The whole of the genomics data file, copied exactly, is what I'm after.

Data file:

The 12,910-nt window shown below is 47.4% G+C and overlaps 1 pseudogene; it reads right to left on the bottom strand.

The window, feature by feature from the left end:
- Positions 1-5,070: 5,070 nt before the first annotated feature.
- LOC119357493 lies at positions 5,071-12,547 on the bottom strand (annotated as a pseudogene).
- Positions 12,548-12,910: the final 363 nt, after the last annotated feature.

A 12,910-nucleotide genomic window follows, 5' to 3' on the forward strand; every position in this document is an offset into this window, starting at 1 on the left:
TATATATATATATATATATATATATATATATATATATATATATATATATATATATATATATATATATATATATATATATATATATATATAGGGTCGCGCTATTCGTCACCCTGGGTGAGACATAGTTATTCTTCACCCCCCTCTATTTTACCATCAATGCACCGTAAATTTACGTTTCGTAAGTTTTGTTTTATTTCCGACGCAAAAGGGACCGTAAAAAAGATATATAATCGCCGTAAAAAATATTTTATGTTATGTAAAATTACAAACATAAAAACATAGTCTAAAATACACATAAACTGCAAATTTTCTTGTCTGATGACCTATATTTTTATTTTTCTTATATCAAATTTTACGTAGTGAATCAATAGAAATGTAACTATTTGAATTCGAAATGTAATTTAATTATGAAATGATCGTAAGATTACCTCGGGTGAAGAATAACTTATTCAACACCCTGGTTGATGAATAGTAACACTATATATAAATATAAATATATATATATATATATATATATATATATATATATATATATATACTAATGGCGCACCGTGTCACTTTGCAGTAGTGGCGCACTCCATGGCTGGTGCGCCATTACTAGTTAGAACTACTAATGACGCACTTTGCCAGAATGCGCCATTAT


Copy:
The 12,910-nt window shown below is 47.4% G+C and overlaps 1 pseudogene; it reads right to left on the bottom strand.

The window, feature by feature from the left end:
- Positions 1-5,070: 5,070 nt before the first annotated feature.
- LOC119357493 lies at positions 5,071-12,547 on the bottom strand (annotated as a pseudogene).
- Positions 12,548-12,910: the final 363 nt, after the last annotated feature.

A 12,910-nucleotide genomic window follows, 5' to 3' on the forward strand; every position in this document is an offset into this window, starting at 1 on the left:
TATATATATATATATATATATATATATATATATATATATATATATATATATATATATATATATATATATATATATATATATATATATATAGGGTCGCGCTATTCGTCACCCTGGGTGAGACATAGTTATTCTTCACCCCCCTCTATTTTACCATCAATGCACCGTAAATTTACGTTTCGTAAGTTTTGTTTTATTTCCGACGCAAAAGGGACCGTAAAAAAGATATATAATCGCCGTAAAAAATATTTTATGTTATGTAAAATTACAAACATAAAAACATAGTCTAAAATACACATAAACTGCAAATTTTCTTGTCTGATGACCTATATTTTTATTTTTCTTATATCAAATTTTACGTAGTGAATCAATAGAAATGTAACTATTTGAATTCGAAATGTAATTTAATTATGAAATGATCGTAAGATTACCTCGGGTGAAGAATAACTTATTCAACACCCTGGTTGATGAATAGTAACACTATATATAAATATAAATATATATATATATATATATATATATATATATATATATATATATACTAATGGCGCACCGTGTCACTTTGCAGTAGTGGCGCACTCCATGGCTGGTGCGCCATTACTAGTTAGAACTACTAATGACGCACTTTGCCAGAATGCGCCATTAT